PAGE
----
TXT (Tomorrow x Together) debuted in 2019 to high expectations, in no small part because they were the long-awaited juniors of BTS. They did not disappoint, showcasing their youthful charm and impressive dance skills in one catchy, chart-topping release after another. They are back to kick-off their second year in the industry with the EP The Dream Chapter: Eternity and its lead single “Can’t You See Me?”.
“Can’t You See Me?” follows in the footsteps of their previous title tracks by focusing on the topic of young friendship. “Crown” and “Run Away” both highlighted the joys of youthful bonds, and the way friendship can be a port in the storm of adolescent turbulence. “Can’t You See Me?” examines a different scenario, where friendship has become a source of the teenage anguish it once served to alleviate. By continuously contrasting innocent and ominous imagery in its MV, “Can’t You See Me?” paints a compelling portrait of the volatility of adolescent emotions, and how this can make even the most enduring of youthful friendships fragile.
The MV’s main plot revolves around the TXT members coming over to Soobin’s house to hangout. At first glance, as TXT share laughs while playing around, it appears to be a happy and normal gathering. Soon though, their smiles start to slip, and the visuals get progressively more ominous. Fire, scowls, and a predominance of red invade the previously heart-warming scene. What has gone wrong with TXT’s youthful friendship?
The opening lines of “Can’t You See Me?” explain the situation:
I’m yours, You were mine. Secrets of the world
That eternal promise was like magic
Our Scintilla bloomed underneath the starlight
Now see them burn in fire
Turned into ruins, our memories into ashes
Once, TXT shared a profoundly close friendship. Together, they built a special bond meant to last forever, creating a “scintilla”–a synonym for spark. A spark is precious and full of possibility, but also fragile and easily extinguished. TXT’s friendship has proven to be the same.
What exactly tested TXT’s relationship is never explained, but it’s clear that it has negatively affected their bond. Their prior closeness only serves to exacerbate TXT’s feelings of betrayal and disappointment. They cry out the titular question “Can’t You See Me?” and bitterly repeat “Friends don’t understand me, understand me anymore” in each chorus, physically expressing their anguish through the song’s intense, almost violent choreography.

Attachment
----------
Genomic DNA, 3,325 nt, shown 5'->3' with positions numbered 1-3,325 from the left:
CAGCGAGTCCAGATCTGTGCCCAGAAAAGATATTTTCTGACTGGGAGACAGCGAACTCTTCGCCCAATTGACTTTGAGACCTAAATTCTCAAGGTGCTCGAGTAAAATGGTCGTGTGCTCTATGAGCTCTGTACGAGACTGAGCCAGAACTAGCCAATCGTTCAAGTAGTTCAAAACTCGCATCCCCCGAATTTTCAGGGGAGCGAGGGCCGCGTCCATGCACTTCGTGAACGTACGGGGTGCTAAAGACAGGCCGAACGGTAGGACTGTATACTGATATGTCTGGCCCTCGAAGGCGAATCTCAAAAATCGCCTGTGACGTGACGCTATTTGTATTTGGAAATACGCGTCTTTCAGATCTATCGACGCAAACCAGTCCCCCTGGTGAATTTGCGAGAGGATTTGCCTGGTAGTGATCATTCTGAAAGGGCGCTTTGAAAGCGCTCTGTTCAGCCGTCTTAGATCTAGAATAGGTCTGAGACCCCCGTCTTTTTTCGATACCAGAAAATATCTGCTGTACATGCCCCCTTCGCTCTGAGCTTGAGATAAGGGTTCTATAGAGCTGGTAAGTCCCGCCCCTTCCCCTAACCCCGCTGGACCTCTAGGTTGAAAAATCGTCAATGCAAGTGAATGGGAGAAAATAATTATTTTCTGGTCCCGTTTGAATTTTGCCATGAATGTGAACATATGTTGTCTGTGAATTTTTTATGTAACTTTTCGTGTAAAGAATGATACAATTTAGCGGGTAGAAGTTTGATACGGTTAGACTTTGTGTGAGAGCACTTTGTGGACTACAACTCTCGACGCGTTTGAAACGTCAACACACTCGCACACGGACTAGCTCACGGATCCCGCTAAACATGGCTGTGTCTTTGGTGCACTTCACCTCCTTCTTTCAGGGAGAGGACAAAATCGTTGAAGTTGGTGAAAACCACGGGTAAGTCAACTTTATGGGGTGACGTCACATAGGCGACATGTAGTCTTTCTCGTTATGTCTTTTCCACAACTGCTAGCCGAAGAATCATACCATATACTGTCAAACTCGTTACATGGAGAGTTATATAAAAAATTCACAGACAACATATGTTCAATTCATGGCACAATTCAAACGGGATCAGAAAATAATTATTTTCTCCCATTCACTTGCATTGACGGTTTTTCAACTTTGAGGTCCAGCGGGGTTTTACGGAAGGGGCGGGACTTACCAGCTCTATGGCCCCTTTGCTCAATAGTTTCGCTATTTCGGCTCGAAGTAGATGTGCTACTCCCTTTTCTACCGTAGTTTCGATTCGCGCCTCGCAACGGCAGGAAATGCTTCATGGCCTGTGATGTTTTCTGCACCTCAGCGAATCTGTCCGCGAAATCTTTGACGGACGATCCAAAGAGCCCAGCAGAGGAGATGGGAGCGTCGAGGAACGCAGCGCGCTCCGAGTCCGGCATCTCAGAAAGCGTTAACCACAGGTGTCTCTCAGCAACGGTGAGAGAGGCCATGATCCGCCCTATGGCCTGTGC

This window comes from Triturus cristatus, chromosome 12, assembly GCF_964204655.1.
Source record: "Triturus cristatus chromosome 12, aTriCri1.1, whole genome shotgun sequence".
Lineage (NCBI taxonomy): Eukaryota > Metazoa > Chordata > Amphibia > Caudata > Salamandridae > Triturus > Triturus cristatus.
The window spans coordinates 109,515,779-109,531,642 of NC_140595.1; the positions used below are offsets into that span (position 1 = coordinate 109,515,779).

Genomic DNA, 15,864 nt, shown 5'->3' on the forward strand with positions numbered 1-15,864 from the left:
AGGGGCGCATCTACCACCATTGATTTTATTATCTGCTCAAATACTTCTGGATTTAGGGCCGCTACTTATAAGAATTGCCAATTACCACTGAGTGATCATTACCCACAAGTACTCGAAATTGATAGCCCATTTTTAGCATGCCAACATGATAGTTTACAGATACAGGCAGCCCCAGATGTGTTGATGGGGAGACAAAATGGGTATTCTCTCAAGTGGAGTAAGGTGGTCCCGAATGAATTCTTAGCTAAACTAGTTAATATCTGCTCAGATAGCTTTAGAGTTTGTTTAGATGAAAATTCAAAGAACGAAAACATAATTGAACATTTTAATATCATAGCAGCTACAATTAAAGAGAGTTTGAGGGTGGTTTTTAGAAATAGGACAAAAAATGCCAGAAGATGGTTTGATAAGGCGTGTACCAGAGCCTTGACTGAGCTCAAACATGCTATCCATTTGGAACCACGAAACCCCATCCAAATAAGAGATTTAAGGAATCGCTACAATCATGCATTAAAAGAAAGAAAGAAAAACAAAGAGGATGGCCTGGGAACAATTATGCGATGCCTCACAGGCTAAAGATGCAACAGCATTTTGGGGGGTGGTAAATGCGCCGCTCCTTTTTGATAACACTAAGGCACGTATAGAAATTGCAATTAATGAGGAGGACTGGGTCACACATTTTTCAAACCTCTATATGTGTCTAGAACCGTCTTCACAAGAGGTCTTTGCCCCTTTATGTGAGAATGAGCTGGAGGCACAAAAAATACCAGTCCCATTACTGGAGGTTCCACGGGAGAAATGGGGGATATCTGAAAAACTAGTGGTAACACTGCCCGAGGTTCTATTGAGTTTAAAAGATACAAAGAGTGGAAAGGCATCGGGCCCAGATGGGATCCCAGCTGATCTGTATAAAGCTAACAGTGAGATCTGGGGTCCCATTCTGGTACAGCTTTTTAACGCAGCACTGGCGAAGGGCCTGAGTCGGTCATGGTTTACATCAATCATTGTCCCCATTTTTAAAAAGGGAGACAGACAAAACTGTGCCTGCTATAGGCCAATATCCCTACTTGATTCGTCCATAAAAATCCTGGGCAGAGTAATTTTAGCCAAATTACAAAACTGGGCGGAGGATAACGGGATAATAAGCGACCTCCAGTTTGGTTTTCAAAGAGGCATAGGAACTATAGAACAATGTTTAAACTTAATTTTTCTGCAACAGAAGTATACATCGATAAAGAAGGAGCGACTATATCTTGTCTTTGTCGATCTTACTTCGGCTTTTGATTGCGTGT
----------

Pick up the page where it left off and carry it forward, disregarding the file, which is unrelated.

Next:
TXT’s strong emotional reaction to their friendship issues is understandable, but it also may be exacerbated by their youth. Neuroscience shows that teenagers are prone to dramatic mood swings. TXT express this youthful intensity and volatility of feeling in the MV, with visuals that abruptly switch from innocent to menacing. TXT cheerfully bake cookies, but the oven, filled with flames, frames them as they eat the fruits of their labor, creating a strangely ominous picture. A playful pillow fight between Beomgyu and Taehyun morphs in an instant into something that looks suspiciously like an attempt to murder through smothering. TXT’s feelings of despair are so strong, they can invade and corrupt even the most innocuous situation.
Among the most arresting recurring visuals in the MV are tomatoes and strawberries that are squished, squashed, and thrown everywhere in a boisterous food fight. The resulting visual is gruesome, as the red stains which cover the house and the members bear a striking resemblance to blood. However, these fruits are ultimately harmless weapons. This paradox points to the MV’s ambiguous stance on the seriousness and longevity of TXT’s friendship woes.